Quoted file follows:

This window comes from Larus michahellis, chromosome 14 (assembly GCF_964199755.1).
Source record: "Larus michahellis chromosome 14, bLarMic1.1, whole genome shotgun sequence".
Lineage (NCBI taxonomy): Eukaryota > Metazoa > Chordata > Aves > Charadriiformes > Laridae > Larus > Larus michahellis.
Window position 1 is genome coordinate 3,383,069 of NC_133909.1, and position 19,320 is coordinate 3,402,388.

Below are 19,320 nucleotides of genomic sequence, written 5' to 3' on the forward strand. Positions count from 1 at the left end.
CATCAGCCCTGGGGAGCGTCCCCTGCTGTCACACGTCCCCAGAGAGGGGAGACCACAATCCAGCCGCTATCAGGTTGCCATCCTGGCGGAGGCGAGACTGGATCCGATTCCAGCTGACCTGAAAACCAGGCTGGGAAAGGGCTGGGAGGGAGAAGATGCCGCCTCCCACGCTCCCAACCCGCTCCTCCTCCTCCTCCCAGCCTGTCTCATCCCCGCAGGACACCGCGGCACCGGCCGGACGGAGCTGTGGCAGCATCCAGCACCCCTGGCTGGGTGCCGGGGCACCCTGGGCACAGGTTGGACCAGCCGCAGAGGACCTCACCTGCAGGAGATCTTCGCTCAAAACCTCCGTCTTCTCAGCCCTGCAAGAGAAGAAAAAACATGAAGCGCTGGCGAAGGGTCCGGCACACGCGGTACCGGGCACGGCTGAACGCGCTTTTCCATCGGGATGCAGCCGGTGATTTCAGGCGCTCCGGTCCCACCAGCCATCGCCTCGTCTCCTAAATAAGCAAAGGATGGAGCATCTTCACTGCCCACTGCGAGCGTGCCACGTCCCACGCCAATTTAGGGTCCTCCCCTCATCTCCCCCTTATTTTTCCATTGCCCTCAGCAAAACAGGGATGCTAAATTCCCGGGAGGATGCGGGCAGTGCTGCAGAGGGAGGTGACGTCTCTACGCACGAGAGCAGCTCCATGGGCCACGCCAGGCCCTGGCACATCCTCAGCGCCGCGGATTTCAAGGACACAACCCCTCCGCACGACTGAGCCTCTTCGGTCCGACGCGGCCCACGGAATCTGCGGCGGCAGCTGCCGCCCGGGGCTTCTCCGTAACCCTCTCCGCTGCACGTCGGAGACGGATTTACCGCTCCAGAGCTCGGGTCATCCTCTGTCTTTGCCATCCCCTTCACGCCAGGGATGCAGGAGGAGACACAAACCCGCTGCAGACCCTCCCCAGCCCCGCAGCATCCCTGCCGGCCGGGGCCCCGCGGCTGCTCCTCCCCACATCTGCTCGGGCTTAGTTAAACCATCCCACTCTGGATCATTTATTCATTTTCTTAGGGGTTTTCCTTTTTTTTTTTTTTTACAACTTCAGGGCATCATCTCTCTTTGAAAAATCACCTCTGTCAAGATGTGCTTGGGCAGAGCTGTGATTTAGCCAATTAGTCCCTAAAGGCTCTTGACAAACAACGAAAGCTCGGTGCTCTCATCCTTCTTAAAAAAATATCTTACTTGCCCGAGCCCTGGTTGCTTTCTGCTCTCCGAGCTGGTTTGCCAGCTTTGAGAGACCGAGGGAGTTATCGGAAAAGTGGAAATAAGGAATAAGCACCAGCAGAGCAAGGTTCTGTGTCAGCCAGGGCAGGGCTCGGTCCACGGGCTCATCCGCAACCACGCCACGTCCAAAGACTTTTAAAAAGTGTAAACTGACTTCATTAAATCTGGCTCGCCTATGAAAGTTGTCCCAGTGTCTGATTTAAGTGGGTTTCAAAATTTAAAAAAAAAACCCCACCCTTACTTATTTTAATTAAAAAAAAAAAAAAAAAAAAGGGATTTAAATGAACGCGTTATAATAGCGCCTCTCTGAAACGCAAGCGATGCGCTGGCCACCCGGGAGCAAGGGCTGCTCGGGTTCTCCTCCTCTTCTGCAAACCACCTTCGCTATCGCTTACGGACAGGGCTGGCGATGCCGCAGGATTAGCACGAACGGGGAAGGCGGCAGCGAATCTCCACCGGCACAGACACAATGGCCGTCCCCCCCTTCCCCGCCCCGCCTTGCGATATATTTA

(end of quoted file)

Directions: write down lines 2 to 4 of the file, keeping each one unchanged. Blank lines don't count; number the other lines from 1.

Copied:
Source record: "Larus michahellis chromosome 14, bLarMic1.1, whole genome shotgun sequence".
Lineage (NCBI taxonomy): Eukaryota > Metazoa > Chordata > Aves > Charadriiformes > Laridae > Larus > Larus michahellis.
Window position 1 is genome coordinate 3,383,069 of NC_133909.1, and position 19,320 is coordinate 3,402,388.